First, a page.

It is control that turns scientific knowledge into useful technology - control over aerodynamic processes allows a pilot to land an aircraft, and control over the structure of atomic layers on a silicon wafer underpins semiconductor engineering.
Research has taken an important step towards standardising important electrical parameters of graphene such as surface potential and work function. The nascent graphene industry requires these standardised measurements so that the properties of graphene are understood well enough for it to be widely used in commercial electronic devices.
One of the major hurdles in the development of faster electronic devices is the amount of heat produced by silicon microchips. This heat is created by the transport of electrical charges through transistors. Researchers have now proposed a device that instead of moving electrons is able to transport information using electron spin over long distances.
The lightweight skeletons of organisms such as sea sponges display a strength that far exceeds that of manmade products constructed from similar materials. Scientists have long suspected that the difference has to do with the hierarchical architecture of the biological materials - the way the silica-based skeletons are built up from different structural elements, some of which are measured on the scale of nanometers. Now engineers at the California Institute of Technology (Caltech) have mimicked such a structure by creating nanostructured, hollow ceramic scaffolds, and have found that the small building blocks, or unit cells, do indeed display remarkable strength and resistance to failure despite being more than 85 percent air.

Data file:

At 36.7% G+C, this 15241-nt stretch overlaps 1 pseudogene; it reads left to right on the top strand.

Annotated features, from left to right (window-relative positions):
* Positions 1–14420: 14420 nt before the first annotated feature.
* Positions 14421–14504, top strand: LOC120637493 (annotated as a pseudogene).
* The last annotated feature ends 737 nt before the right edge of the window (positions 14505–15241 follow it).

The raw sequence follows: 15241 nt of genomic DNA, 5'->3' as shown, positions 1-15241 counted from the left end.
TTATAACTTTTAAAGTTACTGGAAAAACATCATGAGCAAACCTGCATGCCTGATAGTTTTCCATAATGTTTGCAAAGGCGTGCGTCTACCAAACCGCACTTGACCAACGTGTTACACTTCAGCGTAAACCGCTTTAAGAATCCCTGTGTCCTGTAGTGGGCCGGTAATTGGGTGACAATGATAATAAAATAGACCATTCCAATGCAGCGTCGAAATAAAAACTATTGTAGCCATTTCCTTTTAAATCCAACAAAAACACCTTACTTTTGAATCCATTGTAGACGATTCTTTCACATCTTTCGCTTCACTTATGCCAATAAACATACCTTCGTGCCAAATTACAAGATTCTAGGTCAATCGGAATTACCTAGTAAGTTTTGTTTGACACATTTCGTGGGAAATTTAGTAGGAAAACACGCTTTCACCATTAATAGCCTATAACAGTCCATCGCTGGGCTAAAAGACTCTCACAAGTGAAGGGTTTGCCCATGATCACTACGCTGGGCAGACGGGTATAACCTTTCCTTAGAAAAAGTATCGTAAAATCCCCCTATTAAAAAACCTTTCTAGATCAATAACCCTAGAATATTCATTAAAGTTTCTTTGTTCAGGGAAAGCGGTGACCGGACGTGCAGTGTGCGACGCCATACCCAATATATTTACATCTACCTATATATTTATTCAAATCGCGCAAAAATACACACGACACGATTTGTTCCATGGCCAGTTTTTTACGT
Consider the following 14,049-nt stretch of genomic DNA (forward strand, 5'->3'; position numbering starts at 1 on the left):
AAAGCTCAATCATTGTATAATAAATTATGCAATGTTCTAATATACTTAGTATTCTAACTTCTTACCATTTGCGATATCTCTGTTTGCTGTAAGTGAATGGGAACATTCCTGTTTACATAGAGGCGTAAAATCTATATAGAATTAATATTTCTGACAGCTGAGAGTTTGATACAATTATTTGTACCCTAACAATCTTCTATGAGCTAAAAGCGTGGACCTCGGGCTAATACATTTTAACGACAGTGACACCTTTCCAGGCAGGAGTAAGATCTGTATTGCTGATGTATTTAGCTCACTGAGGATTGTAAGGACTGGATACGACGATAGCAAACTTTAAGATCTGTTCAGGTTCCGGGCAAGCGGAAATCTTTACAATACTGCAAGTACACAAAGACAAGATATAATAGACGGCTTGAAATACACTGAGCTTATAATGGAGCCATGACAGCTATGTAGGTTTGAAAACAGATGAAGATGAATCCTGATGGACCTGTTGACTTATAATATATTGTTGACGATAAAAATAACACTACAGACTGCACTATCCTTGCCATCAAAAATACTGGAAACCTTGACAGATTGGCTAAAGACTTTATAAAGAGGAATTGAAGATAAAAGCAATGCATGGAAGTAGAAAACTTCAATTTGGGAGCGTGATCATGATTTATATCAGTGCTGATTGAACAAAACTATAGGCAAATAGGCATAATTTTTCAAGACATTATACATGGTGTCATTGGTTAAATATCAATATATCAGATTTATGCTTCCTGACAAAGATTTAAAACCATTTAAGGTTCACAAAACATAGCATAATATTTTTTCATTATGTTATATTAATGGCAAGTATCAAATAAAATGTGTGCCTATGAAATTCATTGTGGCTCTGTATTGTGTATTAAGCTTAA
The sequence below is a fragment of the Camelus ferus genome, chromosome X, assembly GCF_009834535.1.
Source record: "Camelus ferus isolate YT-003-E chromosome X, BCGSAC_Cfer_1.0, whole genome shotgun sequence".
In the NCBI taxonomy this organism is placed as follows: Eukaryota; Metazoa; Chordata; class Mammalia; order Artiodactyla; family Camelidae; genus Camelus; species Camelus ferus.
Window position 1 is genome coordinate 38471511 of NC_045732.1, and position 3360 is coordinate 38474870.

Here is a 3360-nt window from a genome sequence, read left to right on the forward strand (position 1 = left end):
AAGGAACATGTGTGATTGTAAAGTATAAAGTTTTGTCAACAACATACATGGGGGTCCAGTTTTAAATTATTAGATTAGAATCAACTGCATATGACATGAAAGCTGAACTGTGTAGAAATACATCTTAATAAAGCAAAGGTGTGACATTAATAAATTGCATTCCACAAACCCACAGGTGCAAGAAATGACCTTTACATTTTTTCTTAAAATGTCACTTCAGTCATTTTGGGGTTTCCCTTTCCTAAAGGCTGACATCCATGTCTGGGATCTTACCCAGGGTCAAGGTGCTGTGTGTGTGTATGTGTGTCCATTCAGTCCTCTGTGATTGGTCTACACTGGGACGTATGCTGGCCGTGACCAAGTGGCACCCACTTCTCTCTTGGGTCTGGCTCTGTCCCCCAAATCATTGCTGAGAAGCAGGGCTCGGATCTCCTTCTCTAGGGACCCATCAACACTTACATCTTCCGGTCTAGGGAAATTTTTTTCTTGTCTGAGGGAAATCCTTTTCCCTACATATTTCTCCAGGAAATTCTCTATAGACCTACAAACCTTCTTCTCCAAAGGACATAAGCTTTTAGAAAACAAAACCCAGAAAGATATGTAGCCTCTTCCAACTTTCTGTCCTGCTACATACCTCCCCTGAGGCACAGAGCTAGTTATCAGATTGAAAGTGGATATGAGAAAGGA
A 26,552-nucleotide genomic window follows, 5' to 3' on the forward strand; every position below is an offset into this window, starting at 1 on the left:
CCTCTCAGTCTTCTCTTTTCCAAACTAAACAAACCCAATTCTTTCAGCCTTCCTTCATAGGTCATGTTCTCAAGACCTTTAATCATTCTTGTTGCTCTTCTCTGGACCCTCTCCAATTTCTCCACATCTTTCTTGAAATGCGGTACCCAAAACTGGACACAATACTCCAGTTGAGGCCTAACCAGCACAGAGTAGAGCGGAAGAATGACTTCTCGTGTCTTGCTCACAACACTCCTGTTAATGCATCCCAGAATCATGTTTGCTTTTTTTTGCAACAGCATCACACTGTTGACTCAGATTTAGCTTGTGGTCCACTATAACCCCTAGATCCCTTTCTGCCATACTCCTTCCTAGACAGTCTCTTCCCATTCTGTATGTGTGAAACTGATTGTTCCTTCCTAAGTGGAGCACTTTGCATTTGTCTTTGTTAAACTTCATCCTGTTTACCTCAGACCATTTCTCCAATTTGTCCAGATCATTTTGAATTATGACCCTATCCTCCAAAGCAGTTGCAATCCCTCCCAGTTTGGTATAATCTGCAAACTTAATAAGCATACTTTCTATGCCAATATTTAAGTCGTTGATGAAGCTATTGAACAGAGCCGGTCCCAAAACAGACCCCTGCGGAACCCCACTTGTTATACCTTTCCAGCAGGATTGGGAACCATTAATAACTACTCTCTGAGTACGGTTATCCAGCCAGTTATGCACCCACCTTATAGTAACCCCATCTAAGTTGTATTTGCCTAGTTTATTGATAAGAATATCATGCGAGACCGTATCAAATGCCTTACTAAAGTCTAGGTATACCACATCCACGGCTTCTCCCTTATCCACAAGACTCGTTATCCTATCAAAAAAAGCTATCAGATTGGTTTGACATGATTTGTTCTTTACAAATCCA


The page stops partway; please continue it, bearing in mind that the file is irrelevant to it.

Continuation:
Having a pure population of cardiac muscle cells is essential for avoiding tumor formation after transplantation, but has been technically challenging. Researchers at Emory and Georgia Tech have developed a method for purifying cardiac muscle cells from stem cell cultures using molecular beacons.
Semiconductor Research Corporation (SRC), the world's leading university-research consortium for semiconductors and related technologies, will honor professors from Stanford University and University of Texas at Austin with awards for chip-related research and education at SRC's annual TECHCON conference Sept. 9-10.
Researchers demonstrate the ability to observe very weak molecular absorption lines using heavily doped semiconductor nanoantennas at their scattering resonance and have been able to resolve the presence of nanoscale volumes of material via ultraweak absorption resonances in the material.
Researchers in the College of Engineering at Oregon State University have made a significant advance in the function of metal-insulator-metal, or MIM diodes, a technology premised on the assumption that the speed of electrons moving through silicon is simply too slow.